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Turkey: Lira falls again to record low after a sharp cut in interest rates


The unexpectedly sharp cut in interest rates in Turkey continues to have a strong impact on the local currency. One observer speaks of a "prime example of lost confidence in the financial markets."

Enlarge image

Exchange office on Saturday in Istanbul


Diego Cupolo / imago images / NurPhoto

The rate cut in Turkey on Thursday was radical.

One day later, the fall of the national currency continued at a rapid pace.

Record lows were reached in trading with the dollar and the euro.

For a dollar, 9.66 lira had to be paid for one dollar and 11.25 lira for one euro, which is more than ever before.

With its interest rate cut, the central bank apparently gave in to pressure from President Recep Tayyip Erdoğan.

Since it became known on Thursday that the Turkish central bank had lowered the key interest rate by 2.0 percentage points to 16.0 percent despite high inflation, the lira has lost around 3.5 percent of its value in trading with the euro.

Since the beginning of the year, the loss in value in trading with the European common currency has now amounted to around 25 percent.

"The fall of the Turkish lira is a prime example of the loss of confidence in the financial markets," said Thomas Gitzel, VP Bank's chief economist, about the latest monetary policy decisions in Ankara.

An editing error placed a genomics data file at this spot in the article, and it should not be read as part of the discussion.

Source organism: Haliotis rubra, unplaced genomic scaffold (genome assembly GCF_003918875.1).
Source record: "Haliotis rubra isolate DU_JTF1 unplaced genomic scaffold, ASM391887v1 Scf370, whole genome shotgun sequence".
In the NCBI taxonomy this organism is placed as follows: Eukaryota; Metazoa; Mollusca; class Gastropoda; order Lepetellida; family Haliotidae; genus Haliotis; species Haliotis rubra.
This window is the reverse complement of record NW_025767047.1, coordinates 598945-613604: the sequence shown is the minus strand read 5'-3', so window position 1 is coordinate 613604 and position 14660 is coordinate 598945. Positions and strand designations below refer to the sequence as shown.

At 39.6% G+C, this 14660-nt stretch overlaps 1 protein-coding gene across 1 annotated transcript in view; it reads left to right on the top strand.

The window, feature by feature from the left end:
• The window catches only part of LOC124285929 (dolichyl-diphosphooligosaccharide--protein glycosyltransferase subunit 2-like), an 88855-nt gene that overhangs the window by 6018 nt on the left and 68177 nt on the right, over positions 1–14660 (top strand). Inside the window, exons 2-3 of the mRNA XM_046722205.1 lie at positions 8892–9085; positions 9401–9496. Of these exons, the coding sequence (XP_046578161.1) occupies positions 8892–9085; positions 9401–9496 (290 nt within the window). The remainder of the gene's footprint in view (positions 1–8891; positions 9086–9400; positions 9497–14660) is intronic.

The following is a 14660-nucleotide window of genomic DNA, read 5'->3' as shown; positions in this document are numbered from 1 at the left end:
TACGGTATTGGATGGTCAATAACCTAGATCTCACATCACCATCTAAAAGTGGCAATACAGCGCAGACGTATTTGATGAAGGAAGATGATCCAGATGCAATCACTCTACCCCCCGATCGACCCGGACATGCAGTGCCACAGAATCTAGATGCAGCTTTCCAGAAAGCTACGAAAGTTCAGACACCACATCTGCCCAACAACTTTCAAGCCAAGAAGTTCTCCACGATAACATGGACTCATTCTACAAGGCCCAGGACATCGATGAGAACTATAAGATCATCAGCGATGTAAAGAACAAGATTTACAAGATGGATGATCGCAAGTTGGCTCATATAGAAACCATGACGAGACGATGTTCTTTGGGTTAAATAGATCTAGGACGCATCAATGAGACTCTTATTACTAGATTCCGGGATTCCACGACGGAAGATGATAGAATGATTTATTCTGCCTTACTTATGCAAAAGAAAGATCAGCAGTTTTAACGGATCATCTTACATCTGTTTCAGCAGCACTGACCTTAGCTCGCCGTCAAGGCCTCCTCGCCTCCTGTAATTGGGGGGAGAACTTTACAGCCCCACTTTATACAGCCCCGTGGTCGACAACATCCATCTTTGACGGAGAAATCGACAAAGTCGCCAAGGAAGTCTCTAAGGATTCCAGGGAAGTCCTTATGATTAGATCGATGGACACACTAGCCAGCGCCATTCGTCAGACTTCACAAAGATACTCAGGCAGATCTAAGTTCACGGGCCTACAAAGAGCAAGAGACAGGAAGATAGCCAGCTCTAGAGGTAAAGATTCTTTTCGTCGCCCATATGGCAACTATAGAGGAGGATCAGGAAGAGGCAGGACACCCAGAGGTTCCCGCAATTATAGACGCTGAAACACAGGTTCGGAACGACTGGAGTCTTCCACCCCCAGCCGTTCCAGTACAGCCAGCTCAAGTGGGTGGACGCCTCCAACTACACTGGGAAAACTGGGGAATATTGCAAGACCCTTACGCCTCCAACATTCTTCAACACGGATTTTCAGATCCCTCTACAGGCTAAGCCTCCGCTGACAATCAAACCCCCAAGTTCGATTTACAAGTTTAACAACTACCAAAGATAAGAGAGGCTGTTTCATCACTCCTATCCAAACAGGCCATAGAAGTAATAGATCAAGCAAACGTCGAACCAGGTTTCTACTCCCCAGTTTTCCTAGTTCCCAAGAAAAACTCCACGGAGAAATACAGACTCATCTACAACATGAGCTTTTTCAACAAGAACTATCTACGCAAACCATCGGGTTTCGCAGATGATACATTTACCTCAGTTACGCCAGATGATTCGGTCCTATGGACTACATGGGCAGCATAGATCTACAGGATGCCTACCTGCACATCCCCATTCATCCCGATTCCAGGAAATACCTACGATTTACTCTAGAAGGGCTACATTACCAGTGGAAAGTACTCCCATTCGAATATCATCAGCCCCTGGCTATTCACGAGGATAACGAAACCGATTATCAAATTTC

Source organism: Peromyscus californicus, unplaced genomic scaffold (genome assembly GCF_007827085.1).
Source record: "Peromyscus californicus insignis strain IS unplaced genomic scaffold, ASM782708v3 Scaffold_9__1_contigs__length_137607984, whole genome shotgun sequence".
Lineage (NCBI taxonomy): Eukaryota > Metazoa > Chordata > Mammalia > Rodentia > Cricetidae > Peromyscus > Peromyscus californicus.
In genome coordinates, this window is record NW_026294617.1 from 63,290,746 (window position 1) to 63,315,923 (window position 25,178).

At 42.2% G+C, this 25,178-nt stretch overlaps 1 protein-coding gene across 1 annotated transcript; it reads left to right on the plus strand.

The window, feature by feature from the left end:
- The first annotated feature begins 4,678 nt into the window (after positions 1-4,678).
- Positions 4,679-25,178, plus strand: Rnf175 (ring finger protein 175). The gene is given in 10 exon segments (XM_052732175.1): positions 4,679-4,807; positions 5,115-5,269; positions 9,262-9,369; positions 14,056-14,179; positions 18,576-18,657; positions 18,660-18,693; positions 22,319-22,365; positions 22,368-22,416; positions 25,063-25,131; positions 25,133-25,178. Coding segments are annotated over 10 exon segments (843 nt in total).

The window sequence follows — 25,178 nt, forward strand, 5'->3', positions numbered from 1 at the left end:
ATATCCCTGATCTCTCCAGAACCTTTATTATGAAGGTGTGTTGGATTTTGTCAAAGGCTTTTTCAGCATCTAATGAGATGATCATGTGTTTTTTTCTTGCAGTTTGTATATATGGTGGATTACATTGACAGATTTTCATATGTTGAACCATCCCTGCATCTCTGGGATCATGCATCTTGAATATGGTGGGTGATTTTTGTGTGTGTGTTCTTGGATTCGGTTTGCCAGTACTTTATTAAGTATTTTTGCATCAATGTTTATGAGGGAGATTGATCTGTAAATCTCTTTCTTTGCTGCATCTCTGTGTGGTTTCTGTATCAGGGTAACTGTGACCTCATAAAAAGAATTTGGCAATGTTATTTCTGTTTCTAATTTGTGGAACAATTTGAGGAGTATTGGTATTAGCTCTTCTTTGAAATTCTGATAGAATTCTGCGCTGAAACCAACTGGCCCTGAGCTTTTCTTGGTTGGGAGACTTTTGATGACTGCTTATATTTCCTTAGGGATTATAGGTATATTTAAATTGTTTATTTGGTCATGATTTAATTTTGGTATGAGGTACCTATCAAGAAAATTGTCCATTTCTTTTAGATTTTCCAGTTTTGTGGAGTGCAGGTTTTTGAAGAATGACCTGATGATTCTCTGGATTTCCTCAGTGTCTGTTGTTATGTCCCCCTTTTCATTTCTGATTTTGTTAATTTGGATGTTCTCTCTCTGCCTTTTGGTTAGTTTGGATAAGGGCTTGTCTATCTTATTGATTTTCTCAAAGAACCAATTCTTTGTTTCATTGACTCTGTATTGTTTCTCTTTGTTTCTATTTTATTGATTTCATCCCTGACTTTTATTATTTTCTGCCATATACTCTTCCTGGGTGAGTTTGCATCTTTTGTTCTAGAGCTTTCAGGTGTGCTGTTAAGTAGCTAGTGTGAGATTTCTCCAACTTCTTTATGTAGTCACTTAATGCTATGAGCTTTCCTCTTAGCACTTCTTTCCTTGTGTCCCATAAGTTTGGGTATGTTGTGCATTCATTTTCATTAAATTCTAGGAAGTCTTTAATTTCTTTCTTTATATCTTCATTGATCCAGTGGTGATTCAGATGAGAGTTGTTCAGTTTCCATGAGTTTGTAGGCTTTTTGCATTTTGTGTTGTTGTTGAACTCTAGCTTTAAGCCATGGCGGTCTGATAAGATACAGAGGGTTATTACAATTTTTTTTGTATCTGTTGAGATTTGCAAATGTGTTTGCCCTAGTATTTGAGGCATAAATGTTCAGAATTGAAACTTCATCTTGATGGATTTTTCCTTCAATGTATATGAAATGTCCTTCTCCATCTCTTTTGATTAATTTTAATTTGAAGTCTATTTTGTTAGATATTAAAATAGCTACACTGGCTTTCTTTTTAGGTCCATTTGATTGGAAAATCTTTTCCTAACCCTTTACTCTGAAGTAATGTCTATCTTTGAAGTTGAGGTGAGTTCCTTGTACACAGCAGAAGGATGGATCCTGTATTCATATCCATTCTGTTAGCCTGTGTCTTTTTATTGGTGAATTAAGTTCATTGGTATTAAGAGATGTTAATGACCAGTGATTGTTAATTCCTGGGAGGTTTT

Instead of countering the devaluations and the high inflation rate of almost 20 percent with interest rate increases, the central bankers have loosened the reins of monetary policy.

Gitzel: "Confidence-building measures look different."

Four central bank governors since 2019

Russia, on the other hand, is taking a different path: the inflation rate has also risen recently, although at 7.4 percent it is nowhere near as high as the inflation rate in Turkey.

The Russian monetary authorities reacted on Friday lunchtime with an unexpectedly strong increase in the key interest rate, thereby boosting the ruble's exchange rate in trading with the euro and the dollar.

With regard to Turkey, too, economists agree that in the current situation, interest rate increases are more advisable: Investments in Turkish assets are now even less attractive for investors, the currency is becoming even weaker - and it is also fueling inflation because imported goods are becoming more expensive.

Meanwhile, President Erdoğan recently fired three central bankers whose monetary policy he did not agree with.

The current central bank chief Sahap Kavcioglu has only been in office since March after his predecessor Naci Agbal was dismissed for raising interest rates.

Kavcioglu is now the fourth central bank governor since 2019. All of his predecessors were ultimately out of favor because they did not support Erdogan's preferred course of loose monetary policy.

apr / dpa

Source: spiegel

All business articles on 2021-10-22

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